5.6 Improving Snowfall Rate Retrieval by Incorporating the Effect of Supercooled Cloud Liquid Water

Tuesday, 16 August 2016: 12:00 AM
Madison Ballroom CD (Monona Terrace Community and Convention Center)
Huan Meng, NOAA/NESDIS/Center for Satellite Applications and Research, College Park, MD; and J. Dong, B. Yan, R. R. Ferraro, and C. Kongoli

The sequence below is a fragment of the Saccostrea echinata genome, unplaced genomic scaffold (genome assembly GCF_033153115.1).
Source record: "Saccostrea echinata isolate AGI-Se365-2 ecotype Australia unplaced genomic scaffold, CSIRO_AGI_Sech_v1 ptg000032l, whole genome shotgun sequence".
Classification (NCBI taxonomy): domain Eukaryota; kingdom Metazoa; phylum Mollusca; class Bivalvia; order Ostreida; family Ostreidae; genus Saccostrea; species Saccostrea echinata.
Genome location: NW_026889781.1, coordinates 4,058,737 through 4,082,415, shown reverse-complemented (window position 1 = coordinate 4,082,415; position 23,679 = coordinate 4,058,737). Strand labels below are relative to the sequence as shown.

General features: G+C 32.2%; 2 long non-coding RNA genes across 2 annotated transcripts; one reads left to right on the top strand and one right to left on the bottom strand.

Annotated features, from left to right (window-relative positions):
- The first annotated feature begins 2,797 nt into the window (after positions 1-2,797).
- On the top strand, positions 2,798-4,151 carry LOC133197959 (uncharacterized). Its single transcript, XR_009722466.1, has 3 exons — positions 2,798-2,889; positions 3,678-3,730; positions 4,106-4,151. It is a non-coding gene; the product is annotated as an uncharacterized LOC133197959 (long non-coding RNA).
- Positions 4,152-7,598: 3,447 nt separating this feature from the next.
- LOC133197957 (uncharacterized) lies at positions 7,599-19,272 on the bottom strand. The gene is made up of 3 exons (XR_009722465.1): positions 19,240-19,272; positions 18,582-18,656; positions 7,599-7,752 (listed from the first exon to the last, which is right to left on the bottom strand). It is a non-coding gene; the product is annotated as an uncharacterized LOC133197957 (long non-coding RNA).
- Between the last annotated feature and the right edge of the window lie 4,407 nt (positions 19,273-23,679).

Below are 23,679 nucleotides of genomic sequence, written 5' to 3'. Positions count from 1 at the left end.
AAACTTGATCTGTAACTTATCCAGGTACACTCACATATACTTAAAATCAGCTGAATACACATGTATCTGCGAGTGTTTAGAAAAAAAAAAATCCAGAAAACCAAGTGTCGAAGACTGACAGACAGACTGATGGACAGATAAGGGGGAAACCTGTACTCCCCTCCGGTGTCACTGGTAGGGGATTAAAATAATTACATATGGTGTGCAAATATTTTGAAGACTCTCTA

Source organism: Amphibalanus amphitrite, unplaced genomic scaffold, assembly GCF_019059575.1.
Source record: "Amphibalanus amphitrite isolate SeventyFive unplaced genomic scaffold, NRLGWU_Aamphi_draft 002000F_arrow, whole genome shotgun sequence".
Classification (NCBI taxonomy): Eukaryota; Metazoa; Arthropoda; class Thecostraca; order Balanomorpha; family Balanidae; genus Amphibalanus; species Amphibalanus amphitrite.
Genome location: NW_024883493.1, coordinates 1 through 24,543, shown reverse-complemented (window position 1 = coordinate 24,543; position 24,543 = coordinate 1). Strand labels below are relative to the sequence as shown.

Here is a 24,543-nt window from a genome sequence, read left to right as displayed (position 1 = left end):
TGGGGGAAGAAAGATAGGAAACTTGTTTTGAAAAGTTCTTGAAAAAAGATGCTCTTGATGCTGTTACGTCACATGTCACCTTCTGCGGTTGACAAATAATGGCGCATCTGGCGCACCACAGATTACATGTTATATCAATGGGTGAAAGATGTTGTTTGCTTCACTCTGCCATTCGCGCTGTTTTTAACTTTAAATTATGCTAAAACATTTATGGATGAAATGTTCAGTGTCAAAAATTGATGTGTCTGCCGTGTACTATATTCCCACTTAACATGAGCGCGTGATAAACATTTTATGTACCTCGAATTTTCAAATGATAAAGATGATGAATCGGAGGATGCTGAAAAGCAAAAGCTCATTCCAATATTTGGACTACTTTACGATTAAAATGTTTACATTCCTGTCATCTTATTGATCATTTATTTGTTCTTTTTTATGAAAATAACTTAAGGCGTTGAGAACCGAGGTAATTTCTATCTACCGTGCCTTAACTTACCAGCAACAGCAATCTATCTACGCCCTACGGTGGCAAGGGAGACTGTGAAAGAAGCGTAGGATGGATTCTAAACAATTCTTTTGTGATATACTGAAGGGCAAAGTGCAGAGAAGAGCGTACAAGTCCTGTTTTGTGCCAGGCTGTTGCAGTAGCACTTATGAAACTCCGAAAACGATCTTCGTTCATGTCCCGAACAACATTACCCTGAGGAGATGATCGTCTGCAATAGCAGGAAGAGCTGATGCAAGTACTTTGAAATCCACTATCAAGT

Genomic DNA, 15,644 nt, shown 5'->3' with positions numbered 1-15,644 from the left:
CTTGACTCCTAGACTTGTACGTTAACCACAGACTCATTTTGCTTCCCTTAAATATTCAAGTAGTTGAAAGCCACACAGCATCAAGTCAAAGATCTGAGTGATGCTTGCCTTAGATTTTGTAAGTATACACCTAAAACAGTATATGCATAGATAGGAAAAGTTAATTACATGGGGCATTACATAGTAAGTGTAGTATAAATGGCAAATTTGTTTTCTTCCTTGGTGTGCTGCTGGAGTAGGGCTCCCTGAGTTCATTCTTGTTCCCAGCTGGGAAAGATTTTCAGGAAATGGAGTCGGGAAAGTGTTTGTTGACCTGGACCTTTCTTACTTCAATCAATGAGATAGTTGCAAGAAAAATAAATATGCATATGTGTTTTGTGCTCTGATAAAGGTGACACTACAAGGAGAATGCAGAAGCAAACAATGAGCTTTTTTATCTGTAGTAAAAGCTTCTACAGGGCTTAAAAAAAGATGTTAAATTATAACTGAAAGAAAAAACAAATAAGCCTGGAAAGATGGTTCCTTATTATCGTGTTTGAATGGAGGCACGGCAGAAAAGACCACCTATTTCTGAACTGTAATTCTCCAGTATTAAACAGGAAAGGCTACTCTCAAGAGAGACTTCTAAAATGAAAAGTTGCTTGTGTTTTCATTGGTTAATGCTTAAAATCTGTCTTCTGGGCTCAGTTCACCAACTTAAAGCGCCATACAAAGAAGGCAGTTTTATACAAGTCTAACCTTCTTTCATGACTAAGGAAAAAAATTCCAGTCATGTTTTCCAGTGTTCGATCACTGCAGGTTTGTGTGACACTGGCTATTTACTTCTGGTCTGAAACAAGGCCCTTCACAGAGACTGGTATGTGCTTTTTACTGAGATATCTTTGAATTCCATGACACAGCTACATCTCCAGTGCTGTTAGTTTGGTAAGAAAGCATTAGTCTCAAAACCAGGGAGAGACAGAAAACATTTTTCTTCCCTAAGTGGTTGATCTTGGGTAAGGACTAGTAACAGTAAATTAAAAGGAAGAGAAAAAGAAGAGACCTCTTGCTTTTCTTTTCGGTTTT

A snowfall rate (SFR) product has been produced operationally at NOAA/NESDIS since 2012. The product uses measurements from Advanced Microwave Sounding Unit (AMSU) and Microwave Humidity Sounder (MHS) pair aboard four NOAA and EUMETSAT polar-orbiting satellites. Based on the operational product, an SFR algorithm was also developed for Advance Technology Microwave Sounder (ATMS) aboard Suomi-NPP. These algorithms mostly rely on the scattering signal from ice particles in the atmosphere to detect the presence of snowfall and retrieve snowfall rate. High frequency passive microwave measurements, which are used in the SFR algorithms, respond to the scattering effect with decreased values compared to when no precipitation-sized ice particles are present in cloud. However, snowfall often occurs when microwave observations are greater than when there is no precipitation. This is caused by the emission effect of cloud liquid water which can exist in snowing clouds. In fact, previous studies have shown that most snowfall is accompanied with supercooled cloud liquid water. Emission has the effect of elevating brightness temperatures (Tb) at the microwave frequencies. Precipitating snow and cloud liquid water exert competing effect on microwave measurements and result in complex response at different channels depending on the strength of each signal. The SFR algorithms employ an inversion method that involves forward modeling of Tbs at several frequencies. The effects of both ice and water vapor are taken into account in Tb simulation. However, liquid water is not included in the radiative transfer model (RTM) used as the forward model. This causes underestimation of snowfall rate when abundant liquid water is present in clouds such as in the case of convective snowfall. To improve the accuracy of the SFR algorithms, the RTM is modified by adding the effect of cloud liquid water. This presentation will show the result of the improved algorithms including cases where liquid water contaminates snowfall retrievals using the previous algorithms.
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